Larry Brody’s Poetry: The Navajo Dog Teaches A Lesson

by Larry Brody

kidhollywoodcovercoyotecaptureNOTE FROM LB: 

This poem hurts too much for me to read now because, I think, I’ve learned the lesson my friend was trying to teach me. Haven’t fully absorbed it, oh no. But I’ve lived that lesson. And live it still. 

The Navajo Dog Teaches A Lesson

We were in Colorado, the Navajo dog and I.

I was showering in a hundred foot waterfall,

Body banging against the rocks,

Flesh not so much cleansed as torn,

While she lolled on the grass nearby.

“What was the best day of your life?”

Said the Navajo dog when, beaten and bruised,

I emerged. I flopped down beside her,

Exhausted, yet filled with the power of the

Running water, feeling more about energy

Than I ever could have known. “The best day of

My life was when my first child was born,” I said.

“I was Kid Hollywood then, but still broke, still

Striving. I remember when I saw her. All I could

Think of was that no one in the world was good

Enough for my girl. I remember my arms aching,

And feeling so empty until I held her. I remember driving

Home after the birth, getting on the freeway at

Santa Monica Boulevard. I remember believing it

Was the most beautiful freeway entrance I’d ever

Seen, wondering what they’d done to make it

So special.” As I said it, I relived the day, and

The water that covered me soared up,

And away, and left me desert dry.

The Navajo dog rolled onto her

Back, offered me her belly to scratch. She sighed.

“And the worst?” she said.

“What was your unhappiest day?”

“A few years later,” I told her, “I was the head

Writer of a very good television show. I wrote the

Best script of my life, and shepherded it through

All the perils of production. And believe me,

There were quite a few. At last came the night my

Episode was scheduled to go on the air. I sat

Back to watch it, and realized my name wasn’t

There. No “Written By,” no credit, no acknowledgment

At all. A great,

Great show, and no one in the universe would

Know it was mine.”

“What did you do?” said the Navajo dog.

“I cried.

And I sued. The studio didn’t pay very much,

But at least they apologized. Seems there was a

Dispute with the Executive Producer. They wanted

To make him angry enough to quit, so they had the

Film editor snip out his name. Unfortunately, he cut

Too much film, and also took mine.

Later, that episode won a big award. At the ceremony

A clip was to be shown. But the studio sent the

Wrong piece of film. There was nothing for me

To do but stand on that stage, frightened

And wordless the whole time.”

The Navajo dog sprang to her feet, flailing paws

Clawing me away. She went to the river and stood

In the waterfall’s spray. “The worst day of my life,”

She said, “was the day before I found you. I was

Five months old, and all I had for food was horse dung.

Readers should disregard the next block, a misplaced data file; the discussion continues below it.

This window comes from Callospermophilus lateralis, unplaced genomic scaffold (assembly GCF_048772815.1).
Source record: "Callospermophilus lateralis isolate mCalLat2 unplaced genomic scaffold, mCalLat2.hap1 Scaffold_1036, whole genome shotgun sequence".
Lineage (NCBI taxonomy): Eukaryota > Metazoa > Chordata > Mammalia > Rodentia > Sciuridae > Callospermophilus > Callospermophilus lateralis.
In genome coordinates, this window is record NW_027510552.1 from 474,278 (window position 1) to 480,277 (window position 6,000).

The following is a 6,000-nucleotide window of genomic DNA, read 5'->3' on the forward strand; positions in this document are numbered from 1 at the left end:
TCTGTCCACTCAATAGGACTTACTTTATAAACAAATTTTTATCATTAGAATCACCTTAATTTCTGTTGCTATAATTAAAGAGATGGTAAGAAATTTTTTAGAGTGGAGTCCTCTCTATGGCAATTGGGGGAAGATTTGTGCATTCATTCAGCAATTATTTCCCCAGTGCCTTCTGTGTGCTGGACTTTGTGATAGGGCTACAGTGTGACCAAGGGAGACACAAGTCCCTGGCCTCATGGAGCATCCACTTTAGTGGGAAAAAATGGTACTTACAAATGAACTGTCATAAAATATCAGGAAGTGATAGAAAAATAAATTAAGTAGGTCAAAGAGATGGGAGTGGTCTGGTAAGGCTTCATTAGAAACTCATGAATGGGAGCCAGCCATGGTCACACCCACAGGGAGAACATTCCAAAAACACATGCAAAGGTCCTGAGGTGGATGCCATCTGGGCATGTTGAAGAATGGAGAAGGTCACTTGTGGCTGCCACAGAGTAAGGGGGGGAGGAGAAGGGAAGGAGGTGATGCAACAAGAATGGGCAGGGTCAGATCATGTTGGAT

I found some popcorn, thrown away by a tourist,

But when I started to eat a cat claimed it for her

Own. She terrified me, that cat did, all claws

And hisses and puffed-up chest that she was.

I peed right there, and ran like hell for my

Mother. The bitch was nowhere to be found

That day. Later I learned she had been chasing

A young lamb, driving him around and around,

Until he almost died of exhaustion. That was when

The Indians decided our little family had to return to Mother

Earth. The sins of the mothers, that’s the Navajo way.”

She shook herself, spraying water almost as

Violently as the waterfall, came closer to me,

Shook again. Naked and unmindful, I laughed.

“And your best day?” I said.

“Here,” said the Navajo dog. “Now. Standing in

The water, lying in the grass. Breathing. Listening.

Watching. Picking up the scents of those

Who’ve been here before, or will be here

Tomorrow as well.

Here,” the Navajo dog said again, “now.

The best is always here and now, for a dog. Feeling

The sun as it warms me. Listening to you,

My only begotten son, and finding how far

You have come,

And still have to go.

You’re halfway home,” said the Navajo dog.

“You’ve gotten the joyful part right.

But the bad, oh no, it’s not real, or true,

Or even about you. Looks like I have to stick around.”

Now I sighed, and rolled in the grass,

Went to the bank, felt the wet. I shook myself,

As the dog had done, and took the sacred

Eagle feather from the pouch tied around

My waist. It was soaked, a mess, but had

Done its job, and kept the Navajo dog from knowing

I lied. Because the truth was that the worst

Hadn’t yet come. The worst day of my life

Would be when the Navajo dog

Knew her task was over. The worst day of my

Life would be when she went away.


Larry Brody is the head dood at TVWriter™. Although the book whose cover you see above is for sale on Kindle, he is posting at least one poem a week here at TVWriter™ because, as the Navajo Dog herself once pointed out, “Art has to be free. If you create it for money, you lose your vision, and yourself.” She said it shorter, though, with a snort.